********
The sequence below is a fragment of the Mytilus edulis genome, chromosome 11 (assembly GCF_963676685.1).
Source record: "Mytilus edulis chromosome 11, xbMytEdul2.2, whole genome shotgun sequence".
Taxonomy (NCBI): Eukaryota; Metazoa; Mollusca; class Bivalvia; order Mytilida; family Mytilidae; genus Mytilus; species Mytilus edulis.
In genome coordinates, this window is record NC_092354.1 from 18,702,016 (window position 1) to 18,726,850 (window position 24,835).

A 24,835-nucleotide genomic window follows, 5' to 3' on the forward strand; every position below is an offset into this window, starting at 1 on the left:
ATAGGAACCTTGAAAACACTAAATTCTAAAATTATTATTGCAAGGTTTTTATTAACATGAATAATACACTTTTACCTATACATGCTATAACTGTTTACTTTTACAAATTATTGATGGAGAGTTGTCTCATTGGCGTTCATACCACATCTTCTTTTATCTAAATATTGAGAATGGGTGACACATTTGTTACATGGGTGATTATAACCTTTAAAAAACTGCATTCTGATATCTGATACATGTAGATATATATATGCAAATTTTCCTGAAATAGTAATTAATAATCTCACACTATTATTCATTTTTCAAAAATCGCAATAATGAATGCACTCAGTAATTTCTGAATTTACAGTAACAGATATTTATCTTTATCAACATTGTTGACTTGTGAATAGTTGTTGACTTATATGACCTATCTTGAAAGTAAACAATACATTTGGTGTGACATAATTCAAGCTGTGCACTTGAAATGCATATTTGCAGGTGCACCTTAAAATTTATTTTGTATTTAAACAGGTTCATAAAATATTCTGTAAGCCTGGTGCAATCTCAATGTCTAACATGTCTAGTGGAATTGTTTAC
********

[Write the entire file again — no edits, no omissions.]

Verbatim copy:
The sequence below is a fragment of the Mytilus edulis genome, chromosome 11 (assembly GCF_963676685.1).
Source record: "Mytilus edulis chromosome 11, xbMytEdul2.2, whole genome shotgun sequence".
Taxonomy (NCBI): Eukaryota; Metazoa; Mollusca; class Bivalvia; order Mytilida; family Mytilidae; genus Mytilus; species Mytilus edulis.
In genome coordinates, this window is record NC_092354.1 from 18,702,016 (window position 1) to 18,726,850 (window position 24,835).

A 24,835-nucleotide genomic window follows, 5' to 3' on the forward strand; every position below is an offset into this window, starting at 1 on the left:
ATAGGAACCTTGAAAACACTAAATTCTAAAATTATTATTGCAAGGTTTTTATTAACATGAATAATACACTTTTACCTATACATGCTATAACTGTTTACTTTTACAAATTATTGATGGAGAGTTGTCTCATTGGCGTTCATACCACATCTTCTTTTATCTAAATATTGAGAATGGGTGACACATTTGTTACATGGGTGATTATAACCTTTAAAAAACTGCATTCTGATATCTGATACATGTAGATATATATATGCAAATTTTCCTGAAATAGTAATTAATAATCTCACACTATTATTCATTTTTCAAAAATCGCAATAATGAATGCACTCAGTAATTTCTGAATTTACAGTAACAGATATTTATCTTTATCAACATTGTTGACTTGTGAATAGTTGTTGACTTATATGACCTATCTTGAAAGTAAACAATACATTTGGTGTGACATAATTCAAGCTGTGCACTTGAAATGCATATTTGCAGGTGCACCTTAAAATTTATTTTGTATTTAAACAGGTTCATAAAATATTCTGTAAGCCTGGTGCAATCTCAATGTCTAACATGTCTAGTGGAATTGTTTAC